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Northeast US Forestry Update: Maine Feels the Squeeze of Market Dip

Northeast US Forestry Update: Maine Feels the Squeeze of Market Dip

Like many forestry businesses across the US, those in Maine and the northeast are feeling the strain of a market downturn. Several factors have caused the industry to feel the pressure.

What does this mean for those working across the forest value chain? And how can you better plan a strategy for these types of situations?

Maine Pulpwood Market Down as Paper Mills Reduce Volume

According to the Bangor Daily News, the sales climate for pulpwood in Maine has seen big changes over the last few months. At least two prominent paper mills buying pulpwood from Maine loggers have drastically reduced their orders. This has created major stress from logging contractors all the way to transportation.

Both Sappi North America in Skowhegan and the ND Paper mill in Rumford, ME significantly cut their normal pulpwood orders. The reduction comes in response to what the mills said are lowering demand and less-than-optimistic market conditions.

The drop in order volume comes in stark contrast from just a year ago. Maine mills were maxing out pulpwood orders to meet what was, at the time, a surge in demand. This led to better pulpwood prices and increased labor demand in Maine and other areas in the northeast.

But no good thing lasts forever, it seems. This year, the booming demand is gone. And with that decrease in orders comes a major pain point for loggers and other forestry businesses.

As the Bangor Daily News report furthered, some logging companies saw drops up to 20% in pulpwood prices per ton, decreasing from $42 to $36. What once were normally recurring orders have now shifted to loggers calling weekly to see if the mills would buy anything.

For many companies, the drop in demand forced them to refocus on other types of sales such as firewood. However, these avenues carry far less earning potential than selling these logs for pulpwood.



What Does the Term “Market Conditions” Really Mean?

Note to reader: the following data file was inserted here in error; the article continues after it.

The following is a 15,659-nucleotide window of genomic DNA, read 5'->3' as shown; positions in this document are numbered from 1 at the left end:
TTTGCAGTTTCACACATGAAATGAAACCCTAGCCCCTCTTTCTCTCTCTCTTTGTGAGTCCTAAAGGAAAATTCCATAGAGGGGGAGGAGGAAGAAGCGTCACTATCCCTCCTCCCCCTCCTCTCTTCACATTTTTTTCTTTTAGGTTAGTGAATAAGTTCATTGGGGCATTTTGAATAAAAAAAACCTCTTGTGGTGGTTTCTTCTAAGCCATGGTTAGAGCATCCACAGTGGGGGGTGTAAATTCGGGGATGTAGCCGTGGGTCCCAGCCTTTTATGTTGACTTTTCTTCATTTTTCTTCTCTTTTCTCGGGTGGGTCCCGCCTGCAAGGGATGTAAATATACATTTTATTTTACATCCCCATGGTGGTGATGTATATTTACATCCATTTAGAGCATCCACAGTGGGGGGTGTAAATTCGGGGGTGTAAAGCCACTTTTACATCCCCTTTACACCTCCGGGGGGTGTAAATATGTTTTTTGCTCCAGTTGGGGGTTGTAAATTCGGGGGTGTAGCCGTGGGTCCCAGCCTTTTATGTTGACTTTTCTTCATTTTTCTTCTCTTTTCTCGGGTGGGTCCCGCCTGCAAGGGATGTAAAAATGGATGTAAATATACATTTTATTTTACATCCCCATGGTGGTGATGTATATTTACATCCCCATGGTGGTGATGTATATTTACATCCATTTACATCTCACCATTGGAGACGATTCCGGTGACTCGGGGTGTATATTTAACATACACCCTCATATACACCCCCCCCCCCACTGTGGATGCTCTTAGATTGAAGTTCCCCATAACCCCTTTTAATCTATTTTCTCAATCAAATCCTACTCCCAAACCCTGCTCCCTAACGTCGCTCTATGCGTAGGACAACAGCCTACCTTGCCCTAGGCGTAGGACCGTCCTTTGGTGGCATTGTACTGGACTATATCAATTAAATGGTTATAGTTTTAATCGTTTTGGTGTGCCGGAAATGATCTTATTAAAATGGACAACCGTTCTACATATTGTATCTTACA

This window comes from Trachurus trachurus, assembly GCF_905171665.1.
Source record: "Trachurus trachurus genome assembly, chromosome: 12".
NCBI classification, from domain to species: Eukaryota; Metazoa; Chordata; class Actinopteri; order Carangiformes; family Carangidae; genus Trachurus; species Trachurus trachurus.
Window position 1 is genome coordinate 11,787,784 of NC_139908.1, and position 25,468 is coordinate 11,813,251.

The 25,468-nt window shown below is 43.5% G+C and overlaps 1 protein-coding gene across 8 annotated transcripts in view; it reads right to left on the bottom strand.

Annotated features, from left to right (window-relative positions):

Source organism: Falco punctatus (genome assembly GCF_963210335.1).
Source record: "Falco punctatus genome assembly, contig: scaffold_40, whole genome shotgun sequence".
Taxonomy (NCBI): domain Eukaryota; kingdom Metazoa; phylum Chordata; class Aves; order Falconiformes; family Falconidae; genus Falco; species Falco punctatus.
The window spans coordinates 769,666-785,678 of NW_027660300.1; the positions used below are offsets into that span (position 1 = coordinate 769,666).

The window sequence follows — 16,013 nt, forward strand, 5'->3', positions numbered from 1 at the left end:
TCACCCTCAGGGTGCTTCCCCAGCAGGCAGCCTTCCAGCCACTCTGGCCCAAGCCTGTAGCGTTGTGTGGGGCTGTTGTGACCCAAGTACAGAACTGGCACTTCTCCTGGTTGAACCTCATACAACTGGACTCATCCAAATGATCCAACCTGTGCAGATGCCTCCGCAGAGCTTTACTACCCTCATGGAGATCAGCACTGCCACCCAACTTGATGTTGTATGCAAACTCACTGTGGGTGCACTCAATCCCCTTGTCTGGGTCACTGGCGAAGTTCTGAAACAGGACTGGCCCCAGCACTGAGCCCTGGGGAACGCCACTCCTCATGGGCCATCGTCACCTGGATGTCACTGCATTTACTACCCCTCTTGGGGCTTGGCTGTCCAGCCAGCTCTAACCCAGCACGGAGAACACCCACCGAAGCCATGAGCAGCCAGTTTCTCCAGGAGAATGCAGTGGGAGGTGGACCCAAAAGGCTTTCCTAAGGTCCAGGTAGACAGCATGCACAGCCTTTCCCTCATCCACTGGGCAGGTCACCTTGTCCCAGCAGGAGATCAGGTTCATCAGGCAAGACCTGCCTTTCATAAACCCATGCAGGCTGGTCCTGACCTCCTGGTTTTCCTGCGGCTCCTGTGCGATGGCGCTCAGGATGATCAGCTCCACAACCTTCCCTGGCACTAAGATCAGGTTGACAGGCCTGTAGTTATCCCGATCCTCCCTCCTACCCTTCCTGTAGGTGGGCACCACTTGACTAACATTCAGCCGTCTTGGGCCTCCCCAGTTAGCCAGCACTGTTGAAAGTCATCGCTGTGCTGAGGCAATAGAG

From the pulp and paper mill side of the fence, demand follows right along the forest value chain.

To make it simple: loggers sell their pulp to the mills. Mills buy the pulp based on the demand for the products they create. If the demand wanes, production will follow suit. But what are the factors which cause these lulls?

According to Sappi, they will continue to produce pulp in regions around Maine—albeit at a lower volume. They cite market demand and market conditions as the reason they’ve decreased production.

Similarly, ND Paper fully shuttered their mill in Maine for an “extended downtime.” They were slightly more specific in explaining the closure, citing fiber and energy costs as major factors. Beyond price, however, market conditions were also a leading reason for the shutdown.

What exactly do these companies mean when they cite market conditions as a reason for closing? This term will inevitably follow most businesses that must respond by adjusting production based on the demand. But truly understanding the concept goes much further than that.


The Bangor Daily News spoke with Patrick Strauch, the executive director of the Forest Products Council of Maine, about this issue. Strauch broke down all the major factors which have created these market conditions in the pulpwood industry:

World Pulpwood Consumption, Especially in China, Is Down

Chinese demand has shown a mostly negative trend relative to imports recently. This followed a continuing dip between 2021 and 2022. In that time, softwood log imports dropped from 23 million m3 to 14 million m3, a staggering decrease.